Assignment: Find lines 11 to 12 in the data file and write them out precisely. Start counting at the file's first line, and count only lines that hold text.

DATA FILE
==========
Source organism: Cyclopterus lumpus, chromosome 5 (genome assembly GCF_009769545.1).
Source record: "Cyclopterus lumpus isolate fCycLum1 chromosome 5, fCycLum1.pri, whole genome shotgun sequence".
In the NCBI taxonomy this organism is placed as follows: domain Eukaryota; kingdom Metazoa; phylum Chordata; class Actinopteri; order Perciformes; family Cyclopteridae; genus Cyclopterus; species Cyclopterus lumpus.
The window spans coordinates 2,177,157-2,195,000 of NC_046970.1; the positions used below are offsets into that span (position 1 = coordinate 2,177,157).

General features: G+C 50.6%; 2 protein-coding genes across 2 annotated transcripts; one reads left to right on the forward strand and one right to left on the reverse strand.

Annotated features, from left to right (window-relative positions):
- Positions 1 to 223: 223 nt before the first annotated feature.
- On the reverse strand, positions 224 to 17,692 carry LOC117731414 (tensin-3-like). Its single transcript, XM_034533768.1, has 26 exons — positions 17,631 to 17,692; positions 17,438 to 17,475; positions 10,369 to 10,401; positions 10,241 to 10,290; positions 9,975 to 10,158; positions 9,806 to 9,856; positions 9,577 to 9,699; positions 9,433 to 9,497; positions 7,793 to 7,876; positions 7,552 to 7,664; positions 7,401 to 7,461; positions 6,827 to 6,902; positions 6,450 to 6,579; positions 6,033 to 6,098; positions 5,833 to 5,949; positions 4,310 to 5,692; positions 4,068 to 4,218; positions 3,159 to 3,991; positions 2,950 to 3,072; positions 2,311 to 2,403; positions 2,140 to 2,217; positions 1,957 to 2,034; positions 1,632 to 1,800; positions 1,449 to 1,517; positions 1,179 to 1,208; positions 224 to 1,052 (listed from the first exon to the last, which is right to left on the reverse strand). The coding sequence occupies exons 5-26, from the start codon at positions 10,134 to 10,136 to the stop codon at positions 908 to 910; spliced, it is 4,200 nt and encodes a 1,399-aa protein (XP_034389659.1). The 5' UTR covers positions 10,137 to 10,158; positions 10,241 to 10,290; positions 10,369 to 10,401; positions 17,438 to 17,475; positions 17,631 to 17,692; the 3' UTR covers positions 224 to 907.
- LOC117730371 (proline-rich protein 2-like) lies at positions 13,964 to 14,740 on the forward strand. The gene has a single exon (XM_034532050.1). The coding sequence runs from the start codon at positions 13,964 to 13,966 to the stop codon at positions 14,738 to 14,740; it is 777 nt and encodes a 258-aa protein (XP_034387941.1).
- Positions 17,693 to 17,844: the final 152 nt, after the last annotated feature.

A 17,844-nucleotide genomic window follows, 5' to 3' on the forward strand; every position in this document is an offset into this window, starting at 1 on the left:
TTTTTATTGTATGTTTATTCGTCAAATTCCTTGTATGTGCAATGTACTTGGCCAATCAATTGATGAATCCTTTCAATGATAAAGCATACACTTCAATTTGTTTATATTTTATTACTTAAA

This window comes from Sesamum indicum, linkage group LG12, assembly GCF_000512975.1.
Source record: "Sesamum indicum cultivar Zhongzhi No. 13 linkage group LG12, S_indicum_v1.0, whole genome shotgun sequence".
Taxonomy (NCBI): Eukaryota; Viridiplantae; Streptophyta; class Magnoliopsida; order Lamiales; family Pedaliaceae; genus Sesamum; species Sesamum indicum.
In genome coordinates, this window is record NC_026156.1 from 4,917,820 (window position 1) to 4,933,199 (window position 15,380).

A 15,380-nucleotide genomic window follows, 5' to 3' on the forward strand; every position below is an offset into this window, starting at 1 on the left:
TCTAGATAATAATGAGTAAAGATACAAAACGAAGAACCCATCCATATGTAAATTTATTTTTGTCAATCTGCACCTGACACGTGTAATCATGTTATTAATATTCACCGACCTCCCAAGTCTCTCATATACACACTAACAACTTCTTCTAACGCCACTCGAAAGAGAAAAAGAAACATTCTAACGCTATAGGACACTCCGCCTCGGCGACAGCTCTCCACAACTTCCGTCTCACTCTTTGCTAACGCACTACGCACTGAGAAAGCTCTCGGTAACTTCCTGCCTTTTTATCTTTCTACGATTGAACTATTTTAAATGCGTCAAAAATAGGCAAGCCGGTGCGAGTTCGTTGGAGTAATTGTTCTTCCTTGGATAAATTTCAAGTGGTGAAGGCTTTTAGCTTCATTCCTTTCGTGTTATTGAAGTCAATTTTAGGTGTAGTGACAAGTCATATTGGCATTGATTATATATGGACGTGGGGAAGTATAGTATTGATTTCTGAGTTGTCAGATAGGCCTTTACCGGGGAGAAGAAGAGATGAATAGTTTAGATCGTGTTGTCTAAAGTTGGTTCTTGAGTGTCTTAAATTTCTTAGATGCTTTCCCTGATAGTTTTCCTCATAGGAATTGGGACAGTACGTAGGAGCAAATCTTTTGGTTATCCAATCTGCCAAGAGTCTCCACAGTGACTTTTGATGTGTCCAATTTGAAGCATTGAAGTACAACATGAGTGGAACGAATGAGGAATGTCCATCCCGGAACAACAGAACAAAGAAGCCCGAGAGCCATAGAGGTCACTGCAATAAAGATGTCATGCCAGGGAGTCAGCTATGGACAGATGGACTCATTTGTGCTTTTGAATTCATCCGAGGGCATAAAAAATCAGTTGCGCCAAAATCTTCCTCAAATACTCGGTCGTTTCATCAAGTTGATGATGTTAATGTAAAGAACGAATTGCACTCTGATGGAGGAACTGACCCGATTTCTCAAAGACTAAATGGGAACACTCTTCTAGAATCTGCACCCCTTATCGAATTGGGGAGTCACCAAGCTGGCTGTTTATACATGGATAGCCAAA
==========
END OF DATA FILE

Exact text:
A 17,844-nucleotide genomic window follows, 5' to 3' on the forward strand; every position in this document is an offset into this window, starting at 1 on the left:
TTTTTATTGTATGTTTATTCGTCAAATTCCTTGTATGTGCAATGTACTTGGCCAATCAATTGATGAATCCTTTCAATGATAAAGCATACACTTCAATTTGTTTATATTTTATTACTTAAA